“You can be overweight and physically fit and the risk of disease goes down,” says Petitpain. “We know there are people who are a normal weight but who don’t eat enough fruit and vegetables and their risk of disease increases.”

Balancing calories in with calories out is still important to shedding pounds, but obsessing over weight can be self-sabotaging. A better approach, says Mann, would be to accept our bodies — but don’t overeat. Fighting weight stigma. Exercise because it’s good for us and eat more vegetables.

What really works for weight loss

If you’ve tried a diet and succeeded for a while before veering off course, know that it doesn’t mean you’re weak. “There’s this idea that dieters or obese people have worse self-control than everyone else, and that just doesn’t work,” says Mann.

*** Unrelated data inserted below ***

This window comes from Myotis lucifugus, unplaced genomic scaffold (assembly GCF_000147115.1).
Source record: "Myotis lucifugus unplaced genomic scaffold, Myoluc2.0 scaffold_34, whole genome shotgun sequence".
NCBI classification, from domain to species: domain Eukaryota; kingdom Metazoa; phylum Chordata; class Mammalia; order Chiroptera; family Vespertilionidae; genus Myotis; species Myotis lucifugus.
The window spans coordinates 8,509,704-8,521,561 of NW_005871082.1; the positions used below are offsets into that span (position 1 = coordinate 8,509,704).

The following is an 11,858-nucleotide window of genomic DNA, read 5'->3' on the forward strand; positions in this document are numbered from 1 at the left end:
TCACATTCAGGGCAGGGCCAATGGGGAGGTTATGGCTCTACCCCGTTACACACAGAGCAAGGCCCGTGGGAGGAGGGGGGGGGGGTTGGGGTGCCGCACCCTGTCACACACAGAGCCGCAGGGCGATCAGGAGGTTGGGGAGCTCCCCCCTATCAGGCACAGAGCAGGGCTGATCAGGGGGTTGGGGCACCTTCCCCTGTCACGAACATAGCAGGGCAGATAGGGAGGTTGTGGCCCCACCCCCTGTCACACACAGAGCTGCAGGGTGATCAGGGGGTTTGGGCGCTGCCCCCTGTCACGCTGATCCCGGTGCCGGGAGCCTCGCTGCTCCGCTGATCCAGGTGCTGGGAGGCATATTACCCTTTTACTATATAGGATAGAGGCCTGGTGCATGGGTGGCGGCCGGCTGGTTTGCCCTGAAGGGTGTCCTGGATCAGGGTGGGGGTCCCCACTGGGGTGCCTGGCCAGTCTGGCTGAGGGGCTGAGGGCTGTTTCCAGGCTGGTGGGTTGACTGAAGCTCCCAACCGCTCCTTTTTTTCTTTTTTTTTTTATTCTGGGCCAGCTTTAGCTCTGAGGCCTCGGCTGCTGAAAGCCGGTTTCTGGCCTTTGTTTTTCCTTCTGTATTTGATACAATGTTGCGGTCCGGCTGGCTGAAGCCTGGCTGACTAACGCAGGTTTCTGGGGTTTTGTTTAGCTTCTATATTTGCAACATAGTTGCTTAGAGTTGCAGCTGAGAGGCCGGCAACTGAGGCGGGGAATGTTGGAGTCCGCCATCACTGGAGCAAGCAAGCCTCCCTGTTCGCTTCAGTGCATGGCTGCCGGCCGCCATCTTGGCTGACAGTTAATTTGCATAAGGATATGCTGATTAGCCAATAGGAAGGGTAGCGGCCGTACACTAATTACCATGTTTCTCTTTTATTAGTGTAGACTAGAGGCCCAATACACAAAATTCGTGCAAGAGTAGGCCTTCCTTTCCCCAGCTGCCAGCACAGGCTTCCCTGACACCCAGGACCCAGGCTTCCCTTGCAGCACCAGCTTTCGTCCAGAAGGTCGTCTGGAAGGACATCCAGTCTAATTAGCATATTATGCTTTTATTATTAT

Depriving our bodies of calories exerts a powerful force on our biology—and our bodies fight back with a variety of physiological processes designed to keep our weight on. “Most people wouldn’t even have the … willpower you need to get through all of that,” says Mann. “It’s just too much to fight against.”

Resisting hunger for food day after day is difficult. A better approach is to make the tempting food harder to grab. If your partner insists on having candy in the house, for example, store those goodies in an opaque container, making them harder to see. When sweets are out of sight, they also tend to be out of mind.

Or forget about resisting your food cravings altogether and try a strategy Mann calls “vegetables first.” This trick is easy to incorporate—think of a salad before dinner. Before you eat anything – a slice of pizza or a steak – put vegetables on your plate. By doing this, you add nutrients to your diet and fill you up, making you less likely to overeat on fattening foods.